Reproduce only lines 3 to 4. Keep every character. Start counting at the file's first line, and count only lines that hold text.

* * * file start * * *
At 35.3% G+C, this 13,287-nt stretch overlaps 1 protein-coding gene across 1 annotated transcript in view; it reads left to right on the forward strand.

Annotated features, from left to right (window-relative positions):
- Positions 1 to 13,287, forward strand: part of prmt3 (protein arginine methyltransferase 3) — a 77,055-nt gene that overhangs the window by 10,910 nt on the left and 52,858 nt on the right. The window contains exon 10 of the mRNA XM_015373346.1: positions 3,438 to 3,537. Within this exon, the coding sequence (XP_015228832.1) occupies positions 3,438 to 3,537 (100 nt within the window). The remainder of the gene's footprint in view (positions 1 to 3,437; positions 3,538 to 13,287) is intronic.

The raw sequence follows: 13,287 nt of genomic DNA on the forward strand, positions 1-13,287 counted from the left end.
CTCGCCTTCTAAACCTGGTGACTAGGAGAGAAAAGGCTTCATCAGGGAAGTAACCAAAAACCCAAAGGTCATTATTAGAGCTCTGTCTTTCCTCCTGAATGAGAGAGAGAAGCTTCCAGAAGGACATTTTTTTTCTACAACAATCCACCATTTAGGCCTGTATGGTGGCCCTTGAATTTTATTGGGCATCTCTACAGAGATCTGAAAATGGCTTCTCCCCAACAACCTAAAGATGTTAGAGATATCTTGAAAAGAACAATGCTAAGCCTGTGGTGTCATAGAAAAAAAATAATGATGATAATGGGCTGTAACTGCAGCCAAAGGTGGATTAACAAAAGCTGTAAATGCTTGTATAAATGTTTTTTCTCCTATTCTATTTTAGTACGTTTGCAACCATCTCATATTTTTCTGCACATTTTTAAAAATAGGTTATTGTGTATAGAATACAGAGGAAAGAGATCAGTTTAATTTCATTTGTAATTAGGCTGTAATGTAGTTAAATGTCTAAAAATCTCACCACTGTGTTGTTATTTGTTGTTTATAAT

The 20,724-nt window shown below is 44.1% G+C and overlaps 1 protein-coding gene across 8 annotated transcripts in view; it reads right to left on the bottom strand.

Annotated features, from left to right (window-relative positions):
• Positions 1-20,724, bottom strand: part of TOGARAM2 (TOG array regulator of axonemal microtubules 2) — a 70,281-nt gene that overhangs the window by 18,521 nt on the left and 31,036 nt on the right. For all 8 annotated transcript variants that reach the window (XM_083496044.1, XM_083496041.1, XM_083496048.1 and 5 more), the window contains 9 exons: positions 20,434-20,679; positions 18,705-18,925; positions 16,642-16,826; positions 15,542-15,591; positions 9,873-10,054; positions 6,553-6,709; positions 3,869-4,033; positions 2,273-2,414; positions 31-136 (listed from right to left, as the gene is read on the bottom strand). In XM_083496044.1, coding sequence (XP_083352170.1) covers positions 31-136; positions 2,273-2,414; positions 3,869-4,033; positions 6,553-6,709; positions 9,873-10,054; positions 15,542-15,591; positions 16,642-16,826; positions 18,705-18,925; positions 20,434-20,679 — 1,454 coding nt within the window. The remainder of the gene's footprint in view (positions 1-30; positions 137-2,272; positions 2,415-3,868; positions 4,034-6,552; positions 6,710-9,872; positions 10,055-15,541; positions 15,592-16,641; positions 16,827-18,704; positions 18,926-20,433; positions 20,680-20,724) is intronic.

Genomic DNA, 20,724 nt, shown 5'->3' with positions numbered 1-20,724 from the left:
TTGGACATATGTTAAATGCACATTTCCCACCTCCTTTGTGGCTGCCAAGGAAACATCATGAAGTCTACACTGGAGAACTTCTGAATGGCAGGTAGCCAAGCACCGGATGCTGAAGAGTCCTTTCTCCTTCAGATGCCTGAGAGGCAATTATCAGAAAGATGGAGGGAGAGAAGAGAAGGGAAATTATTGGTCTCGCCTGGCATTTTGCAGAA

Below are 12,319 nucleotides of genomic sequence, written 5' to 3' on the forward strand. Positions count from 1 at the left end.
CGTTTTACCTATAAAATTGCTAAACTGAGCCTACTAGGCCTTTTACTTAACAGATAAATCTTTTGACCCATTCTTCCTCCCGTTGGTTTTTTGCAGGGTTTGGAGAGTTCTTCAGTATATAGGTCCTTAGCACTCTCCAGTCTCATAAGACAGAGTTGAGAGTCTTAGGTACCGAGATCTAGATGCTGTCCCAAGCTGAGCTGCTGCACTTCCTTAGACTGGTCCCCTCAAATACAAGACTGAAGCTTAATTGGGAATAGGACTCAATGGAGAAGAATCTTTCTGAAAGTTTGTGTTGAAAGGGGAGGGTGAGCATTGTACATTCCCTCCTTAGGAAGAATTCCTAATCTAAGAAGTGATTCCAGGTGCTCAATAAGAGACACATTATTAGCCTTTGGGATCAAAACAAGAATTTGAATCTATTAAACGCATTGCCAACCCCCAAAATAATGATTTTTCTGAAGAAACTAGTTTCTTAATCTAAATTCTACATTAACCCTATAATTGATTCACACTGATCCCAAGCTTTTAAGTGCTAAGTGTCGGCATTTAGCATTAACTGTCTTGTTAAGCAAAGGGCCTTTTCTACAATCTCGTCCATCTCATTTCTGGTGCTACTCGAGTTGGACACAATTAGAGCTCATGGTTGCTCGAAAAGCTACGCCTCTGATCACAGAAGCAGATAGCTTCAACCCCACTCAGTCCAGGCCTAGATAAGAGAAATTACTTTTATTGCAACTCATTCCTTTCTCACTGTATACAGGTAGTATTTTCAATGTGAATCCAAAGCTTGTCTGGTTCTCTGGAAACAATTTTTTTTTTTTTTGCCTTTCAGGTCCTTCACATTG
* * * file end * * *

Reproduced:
- Positions 1 to 13,287, forward strand: part of prmt3 (protein arginine methyltransferase 3) — a 77,055-nt gene that overhangs the window by 10,910 nt on the left and 52,858 nt on the right. The window contains exon 10 of the mRNA XM_015373346.1: positions 3,438 to 3,537. Within this exon, the coding sequence (XP_015228832.1) occupies positions 3,438 to 3,537 (100 nt within the window). The remainder of the gene's footprint in view (positions 1 to 3,437; positions 3,538 to 13,287) is intronic.

The raw sequence follows: 13,287 nt of genomic DNA on the forward strand, positions 1-13,287 counted from the left end.